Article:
• In terms of documentation, various countries have different legal needs, so make sure you are informed of the current laws in both the nation you are buying from and the country you will be importing the horse to
See also:  How Long Can A Horse Canter? (Perfect answer)

3. Identity is essential

  • Never make a purchase without seeing it first. Many unethical dealers purposefully utilize internet marketplaces to falsify information in order to get an advantage over their competitors. Pictures and video may be deceiving, and the horse seen in the film or photograph may not even be the same horse that you are considering purchasing. Anyone selling a horse will present him in the best possible light, but some unscrupulous individuals may attempt to conceal flaws. Visit the yard on multiple occasions during the day at various times of the day. Horses are complicated creatures with a plethora of factors that are impossible to account for even with the most precise description, video, or photography
  • They are also difficult to predict. Instruct your veterinarian to examine his microchip and, more critically, to ensure that there is only one microchip. The microchipping of all horses born after the 1st of July 2009 is a legal obligation, however many horses born prior to this date are also microchipped for identification purposes. The information on the microchip must correspond to the information on the passport. When you enter his microchip number onto websites such as, you may verify some data (such as his country of origin). A legitimate vendor should be willing to reveal the microchip number with you
  • However, this is not always the case. Take a look at his passport. An honest vendor will always have an up-to-date passport on hand when selling any horse, even if they are acting on someone else’s behalf in the transaction. Verify that the silhouette, age, microchip number, branding or freeze marking, as well as the presence of a Loss of Use mark (LOU markings can be extremely problematic when it comes to obtaining insurance for horses), are correct on the passport, and that all of the owner’s information is correct on the passport. If you have any questions, you should contact the Passport Issuing Organization. The only stamps that are allowed to legally appear on a passport are those of the original Passport Issuing Organization, the Department of the Environment, Food and Rural Affairs, and a veterinary stamp. Any more stamps should trigger major concerns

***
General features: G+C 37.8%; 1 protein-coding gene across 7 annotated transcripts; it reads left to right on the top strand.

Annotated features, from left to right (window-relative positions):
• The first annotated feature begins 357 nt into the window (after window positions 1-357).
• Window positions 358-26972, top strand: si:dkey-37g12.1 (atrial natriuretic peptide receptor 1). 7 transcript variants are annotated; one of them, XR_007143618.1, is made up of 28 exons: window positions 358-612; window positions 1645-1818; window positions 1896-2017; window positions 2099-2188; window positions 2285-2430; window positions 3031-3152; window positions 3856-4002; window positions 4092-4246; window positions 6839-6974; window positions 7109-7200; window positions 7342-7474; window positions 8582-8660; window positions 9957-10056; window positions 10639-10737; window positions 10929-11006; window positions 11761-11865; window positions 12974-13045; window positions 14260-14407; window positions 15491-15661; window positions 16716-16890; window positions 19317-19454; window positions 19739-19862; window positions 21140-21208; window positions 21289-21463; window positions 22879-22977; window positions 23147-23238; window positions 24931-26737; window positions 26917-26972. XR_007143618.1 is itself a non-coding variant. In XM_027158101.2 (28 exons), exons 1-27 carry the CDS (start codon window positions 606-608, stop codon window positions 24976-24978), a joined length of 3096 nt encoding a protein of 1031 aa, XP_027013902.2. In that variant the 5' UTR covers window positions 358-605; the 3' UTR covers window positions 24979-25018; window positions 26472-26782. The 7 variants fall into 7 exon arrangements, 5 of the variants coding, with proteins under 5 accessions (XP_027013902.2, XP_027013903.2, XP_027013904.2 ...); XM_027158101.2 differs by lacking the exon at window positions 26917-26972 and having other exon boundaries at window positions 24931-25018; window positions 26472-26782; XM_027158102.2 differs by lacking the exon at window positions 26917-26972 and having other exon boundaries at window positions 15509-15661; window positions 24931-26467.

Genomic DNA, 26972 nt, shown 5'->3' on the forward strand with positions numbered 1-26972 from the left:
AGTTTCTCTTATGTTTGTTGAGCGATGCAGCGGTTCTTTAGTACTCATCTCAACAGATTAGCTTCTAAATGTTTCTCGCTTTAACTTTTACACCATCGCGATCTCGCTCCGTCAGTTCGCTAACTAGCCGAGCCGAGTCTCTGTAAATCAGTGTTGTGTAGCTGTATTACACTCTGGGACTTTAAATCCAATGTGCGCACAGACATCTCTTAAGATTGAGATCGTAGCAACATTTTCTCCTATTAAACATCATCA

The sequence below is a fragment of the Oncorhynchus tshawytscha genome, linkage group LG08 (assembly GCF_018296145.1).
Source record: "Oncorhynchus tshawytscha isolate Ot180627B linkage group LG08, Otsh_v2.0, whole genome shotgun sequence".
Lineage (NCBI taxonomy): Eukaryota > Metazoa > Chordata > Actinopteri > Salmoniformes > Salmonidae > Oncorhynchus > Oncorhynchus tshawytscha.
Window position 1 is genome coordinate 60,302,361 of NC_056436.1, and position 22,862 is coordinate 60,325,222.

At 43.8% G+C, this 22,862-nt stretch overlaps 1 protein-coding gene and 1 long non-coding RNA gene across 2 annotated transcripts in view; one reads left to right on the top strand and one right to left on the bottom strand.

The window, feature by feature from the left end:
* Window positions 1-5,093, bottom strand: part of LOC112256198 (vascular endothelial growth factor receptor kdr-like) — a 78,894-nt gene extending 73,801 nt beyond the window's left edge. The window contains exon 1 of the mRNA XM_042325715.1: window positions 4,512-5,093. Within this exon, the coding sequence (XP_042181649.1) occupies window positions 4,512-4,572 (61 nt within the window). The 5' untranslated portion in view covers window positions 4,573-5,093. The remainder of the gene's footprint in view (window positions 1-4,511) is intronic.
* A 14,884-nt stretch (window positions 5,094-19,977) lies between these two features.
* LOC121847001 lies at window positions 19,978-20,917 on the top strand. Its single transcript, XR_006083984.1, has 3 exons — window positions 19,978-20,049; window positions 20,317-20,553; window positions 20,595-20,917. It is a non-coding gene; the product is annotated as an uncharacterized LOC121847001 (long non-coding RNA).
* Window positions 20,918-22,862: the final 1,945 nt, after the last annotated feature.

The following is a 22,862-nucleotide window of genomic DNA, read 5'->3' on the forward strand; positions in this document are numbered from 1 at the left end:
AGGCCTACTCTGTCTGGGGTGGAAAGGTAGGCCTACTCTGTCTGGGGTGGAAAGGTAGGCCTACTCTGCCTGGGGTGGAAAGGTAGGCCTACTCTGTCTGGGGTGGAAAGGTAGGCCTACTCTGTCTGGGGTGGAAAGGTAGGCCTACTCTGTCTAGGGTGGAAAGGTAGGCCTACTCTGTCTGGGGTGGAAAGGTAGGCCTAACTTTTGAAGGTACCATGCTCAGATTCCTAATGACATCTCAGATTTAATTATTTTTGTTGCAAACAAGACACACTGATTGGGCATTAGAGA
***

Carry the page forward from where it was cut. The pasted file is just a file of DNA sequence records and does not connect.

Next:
• Otherwise, they should be avoided.

4. Know your rights

  • Make no financial commitments – including holding deposits, expenses for livery or transportation – until you have completed all of the necessary extensive checks and are confident in your selection. Make certain that all of the costs have been agreed upon in writing before you part with any money, and that they are fair and reasonable in nature. Credit arrangements are fraught with uncertainty. If you fail to make a payment on time, many agreements enable the seller to take possession of the horse immediately, regardless of how many payments you have paid thus far. You should also keep in mind that you will still be responsible for making payments if the horse passes away. Return agreements should be avoided at all costs. While a buyer has the right to return a horse under the Sale of Goods Act 1979 and the Consumer Contracts Regulation 2014, obtaining a full refund can be time-consuming and expensive, often costing more than the horse’s worth. Obtain a formal confirmation of your purchase. When you purchase a horse, always ask for a dated receipt that includes the vendor’s name and address, the horse’s intended use, his passport and microchip numbers, as well as the total money you paid. In order to safeguard customers, the Consumer Contracts Regulation 2014 applies to any goods (including a horse) that is purchased away from the trader’s premises (for example, online or over the phone). More information may be found at:

5. Seek advice

  • Consider seeking and following the advise of a qualified, impartial equine veterinarian before making the decision to purchase a horse
  • World Horse Welfare’s Advice Line may be reached at +44 (0)1953 497 238 during office hours for free, practical help before, during, and after purchasing a horse. To report a suspected dishonest merchant, you should contact the Consumer Protection Division of Trading Standards.